Evolution of RGS in Knautia

Reconstruction of RGS evolution on the combined ITS and plastid phylogeny revealed a gradual increase of RGS along the branch leading to sect. Knautia and a decrease along the branch of sect. Tricheroides (Fig. 5). No such trends were observed along the branch leading to sect Trichera, but within this section both increasing and decreasing RGS were observed, the most striking being the increase along the branch leading to Iberian K. subscaposa with strongly deviating GS (Fig. 5b). The estimate of λ was 0.999, indicating that RGS exhibits a strong phylogenetic signal in Knautia, which was also confirmed by a Chi-square test.

Fig. 5

Reconstruction of relative genome size evolution in diploid members of Knautia. Bayesian phylogram of concatenated plastid petN(ycf6)-psbM and ITS sequences of (a) Knautia and (b) sect. Trichera. Reconstruction of RGS is indicated by branch colour. Values above branches in (a) are posterior probabilities > 0.90 derived from Bayesian analysis

Distribution patterns of cytotypes and GS variants in sect. Trichera

Diploid and tetraploid populations of different species occur across most of the distribution area of Knautia, whereas hexaploid populations exhibit a more restricted distribution in the Balkans (central Dinaric Mountains), the Alps (extra-Alpine populations of K. dipsacifolia were not sampled) and the Iberian Peninsula (two populations of K. rupicola in eastern Spain; Figs. 6, 7). The monoploid RGS of di- and tetraploid individuals is smaller in the western Balkan Peninsula and the Alps and increases towards the eastern, western and southern margins of the genus’ distribution area in diploids, and towards the western and northern margins in tetraploids and hexaploids (rs = 0.405, rs = 0.656, and rs = 0.671 p < 0.01 for diploids, tetraploids and hexaploids, respectively; Fig. 7).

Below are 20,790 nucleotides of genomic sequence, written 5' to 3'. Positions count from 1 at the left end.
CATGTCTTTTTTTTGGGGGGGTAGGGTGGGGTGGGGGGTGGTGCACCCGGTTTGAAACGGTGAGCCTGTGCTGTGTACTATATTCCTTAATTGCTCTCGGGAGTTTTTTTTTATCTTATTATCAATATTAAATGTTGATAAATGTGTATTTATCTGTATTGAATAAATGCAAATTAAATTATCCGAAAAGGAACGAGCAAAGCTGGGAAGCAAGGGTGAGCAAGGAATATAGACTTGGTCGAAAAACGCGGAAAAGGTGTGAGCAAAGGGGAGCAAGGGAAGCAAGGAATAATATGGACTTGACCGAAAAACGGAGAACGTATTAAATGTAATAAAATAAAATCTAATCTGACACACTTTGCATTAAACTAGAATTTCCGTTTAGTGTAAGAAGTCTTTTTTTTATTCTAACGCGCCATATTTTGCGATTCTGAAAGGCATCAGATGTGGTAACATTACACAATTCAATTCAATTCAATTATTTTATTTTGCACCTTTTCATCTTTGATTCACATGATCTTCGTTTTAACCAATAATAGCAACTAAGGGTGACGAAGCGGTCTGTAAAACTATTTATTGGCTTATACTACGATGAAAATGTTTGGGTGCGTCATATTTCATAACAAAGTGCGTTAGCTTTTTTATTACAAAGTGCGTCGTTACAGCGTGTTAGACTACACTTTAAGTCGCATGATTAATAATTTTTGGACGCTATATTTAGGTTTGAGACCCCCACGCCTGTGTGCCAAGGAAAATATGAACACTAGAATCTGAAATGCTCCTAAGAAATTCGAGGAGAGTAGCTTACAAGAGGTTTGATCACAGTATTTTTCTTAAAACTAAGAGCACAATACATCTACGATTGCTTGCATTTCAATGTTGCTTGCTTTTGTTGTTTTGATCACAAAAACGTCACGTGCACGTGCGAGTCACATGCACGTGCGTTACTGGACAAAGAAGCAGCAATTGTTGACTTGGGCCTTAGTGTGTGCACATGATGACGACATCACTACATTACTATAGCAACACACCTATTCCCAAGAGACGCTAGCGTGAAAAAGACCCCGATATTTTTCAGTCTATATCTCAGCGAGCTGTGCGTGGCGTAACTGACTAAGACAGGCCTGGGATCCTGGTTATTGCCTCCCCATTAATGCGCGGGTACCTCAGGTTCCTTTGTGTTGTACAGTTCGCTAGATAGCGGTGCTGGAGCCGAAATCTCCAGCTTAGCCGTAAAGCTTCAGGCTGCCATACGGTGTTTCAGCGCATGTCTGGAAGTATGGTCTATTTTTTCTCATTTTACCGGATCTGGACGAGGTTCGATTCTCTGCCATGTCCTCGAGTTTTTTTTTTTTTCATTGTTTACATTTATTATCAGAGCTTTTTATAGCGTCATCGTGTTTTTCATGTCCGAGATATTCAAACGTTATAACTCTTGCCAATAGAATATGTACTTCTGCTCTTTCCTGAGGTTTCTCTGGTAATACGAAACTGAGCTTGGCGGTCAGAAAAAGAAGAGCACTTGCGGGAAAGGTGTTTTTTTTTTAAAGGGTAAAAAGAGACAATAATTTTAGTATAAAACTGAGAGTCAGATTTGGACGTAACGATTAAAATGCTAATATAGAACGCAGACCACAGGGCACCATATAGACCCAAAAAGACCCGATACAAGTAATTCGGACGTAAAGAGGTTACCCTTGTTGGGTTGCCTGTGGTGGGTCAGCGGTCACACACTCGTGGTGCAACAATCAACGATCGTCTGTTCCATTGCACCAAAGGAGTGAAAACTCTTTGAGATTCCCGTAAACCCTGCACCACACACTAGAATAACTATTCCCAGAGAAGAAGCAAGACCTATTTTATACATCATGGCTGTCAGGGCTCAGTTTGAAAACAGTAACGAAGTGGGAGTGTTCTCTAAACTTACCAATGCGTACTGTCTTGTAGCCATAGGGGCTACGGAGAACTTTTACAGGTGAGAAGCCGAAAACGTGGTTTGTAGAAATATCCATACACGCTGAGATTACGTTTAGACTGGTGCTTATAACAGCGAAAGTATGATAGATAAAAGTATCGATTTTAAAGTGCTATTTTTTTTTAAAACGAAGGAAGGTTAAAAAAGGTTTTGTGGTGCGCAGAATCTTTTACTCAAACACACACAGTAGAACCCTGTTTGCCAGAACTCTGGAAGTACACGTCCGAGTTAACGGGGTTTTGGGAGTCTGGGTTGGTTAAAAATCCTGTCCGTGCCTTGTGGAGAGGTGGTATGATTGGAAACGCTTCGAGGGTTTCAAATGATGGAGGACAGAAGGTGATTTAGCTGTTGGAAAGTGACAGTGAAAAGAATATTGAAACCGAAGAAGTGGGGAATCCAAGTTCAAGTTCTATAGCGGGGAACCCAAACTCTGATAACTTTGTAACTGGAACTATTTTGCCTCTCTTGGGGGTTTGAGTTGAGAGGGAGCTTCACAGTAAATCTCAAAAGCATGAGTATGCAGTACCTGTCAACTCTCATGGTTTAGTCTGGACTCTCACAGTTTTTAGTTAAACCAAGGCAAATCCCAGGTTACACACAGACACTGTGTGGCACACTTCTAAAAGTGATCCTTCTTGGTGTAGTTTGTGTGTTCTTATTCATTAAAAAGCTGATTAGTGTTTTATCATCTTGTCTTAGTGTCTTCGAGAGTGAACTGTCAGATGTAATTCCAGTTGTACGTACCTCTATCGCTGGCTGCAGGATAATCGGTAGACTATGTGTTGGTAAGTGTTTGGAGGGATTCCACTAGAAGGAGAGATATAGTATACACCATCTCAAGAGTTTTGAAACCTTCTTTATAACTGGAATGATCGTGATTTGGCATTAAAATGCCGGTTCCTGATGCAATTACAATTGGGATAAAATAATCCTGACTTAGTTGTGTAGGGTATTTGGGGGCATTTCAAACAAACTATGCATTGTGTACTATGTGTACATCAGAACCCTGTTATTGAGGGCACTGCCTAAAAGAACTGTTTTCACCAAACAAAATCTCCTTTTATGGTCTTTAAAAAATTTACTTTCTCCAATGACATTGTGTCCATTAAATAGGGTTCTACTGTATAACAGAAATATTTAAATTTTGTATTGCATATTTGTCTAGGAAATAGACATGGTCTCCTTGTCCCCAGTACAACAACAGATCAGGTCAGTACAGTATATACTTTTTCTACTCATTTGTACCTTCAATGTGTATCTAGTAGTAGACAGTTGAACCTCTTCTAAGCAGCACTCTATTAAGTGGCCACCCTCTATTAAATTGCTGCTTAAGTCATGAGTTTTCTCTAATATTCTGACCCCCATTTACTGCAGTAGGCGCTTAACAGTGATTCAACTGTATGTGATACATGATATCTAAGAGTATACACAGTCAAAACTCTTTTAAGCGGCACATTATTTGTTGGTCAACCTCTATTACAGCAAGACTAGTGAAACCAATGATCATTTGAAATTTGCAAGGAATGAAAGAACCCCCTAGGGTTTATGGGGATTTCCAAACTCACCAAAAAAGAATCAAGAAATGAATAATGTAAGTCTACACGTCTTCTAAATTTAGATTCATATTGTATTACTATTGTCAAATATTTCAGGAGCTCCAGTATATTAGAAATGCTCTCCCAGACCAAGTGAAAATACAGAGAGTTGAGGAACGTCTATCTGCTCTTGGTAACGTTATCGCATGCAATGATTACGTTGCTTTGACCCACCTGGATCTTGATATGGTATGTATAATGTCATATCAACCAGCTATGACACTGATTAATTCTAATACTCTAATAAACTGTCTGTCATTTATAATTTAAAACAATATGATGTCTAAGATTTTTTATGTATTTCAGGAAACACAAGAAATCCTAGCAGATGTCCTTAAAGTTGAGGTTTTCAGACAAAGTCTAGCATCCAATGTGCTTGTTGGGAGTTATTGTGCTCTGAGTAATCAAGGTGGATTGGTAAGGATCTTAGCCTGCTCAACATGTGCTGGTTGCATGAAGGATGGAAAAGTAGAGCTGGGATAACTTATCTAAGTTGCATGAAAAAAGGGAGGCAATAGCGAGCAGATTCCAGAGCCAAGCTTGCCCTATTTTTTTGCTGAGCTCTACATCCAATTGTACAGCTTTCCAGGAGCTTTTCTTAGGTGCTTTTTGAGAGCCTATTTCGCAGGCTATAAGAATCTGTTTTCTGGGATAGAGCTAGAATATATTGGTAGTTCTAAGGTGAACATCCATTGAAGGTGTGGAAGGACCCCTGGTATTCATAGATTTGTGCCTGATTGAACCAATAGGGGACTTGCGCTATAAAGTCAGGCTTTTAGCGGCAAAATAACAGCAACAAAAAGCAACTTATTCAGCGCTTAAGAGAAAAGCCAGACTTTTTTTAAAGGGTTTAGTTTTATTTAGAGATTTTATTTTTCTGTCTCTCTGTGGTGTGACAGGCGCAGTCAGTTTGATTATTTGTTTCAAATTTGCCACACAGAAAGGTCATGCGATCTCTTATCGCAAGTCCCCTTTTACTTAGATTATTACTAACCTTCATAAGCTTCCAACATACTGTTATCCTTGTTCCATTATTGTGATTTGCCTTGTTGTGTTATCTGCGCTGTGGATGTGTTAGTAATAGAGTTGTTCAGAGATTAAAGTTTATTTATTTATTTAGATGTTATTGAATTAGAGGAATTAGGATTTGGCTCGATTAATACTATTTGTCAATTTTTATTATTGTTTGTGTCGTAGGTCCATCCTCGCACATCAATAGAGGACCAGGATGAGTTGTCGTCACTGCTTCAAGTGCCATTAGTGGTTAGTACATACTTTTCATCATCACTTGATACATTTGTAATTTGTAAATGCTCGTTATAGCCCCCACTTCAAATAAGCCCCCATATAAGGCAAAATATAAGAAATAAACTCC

Fig. 6

Geographical distribution of cytotypes in the genus Knautia. Circles: diploids; triangles: tetraploids; squares: hexaploids; colors denote taxa according to the individual legends inside each panel.

Fig. 7

Geographical distribution of monoploid relative genome size in Knautia sect. Trichera. a diploids, b tetraploid, and c hexaploids. The size of a dot is proportional to the mean relative genome size of a population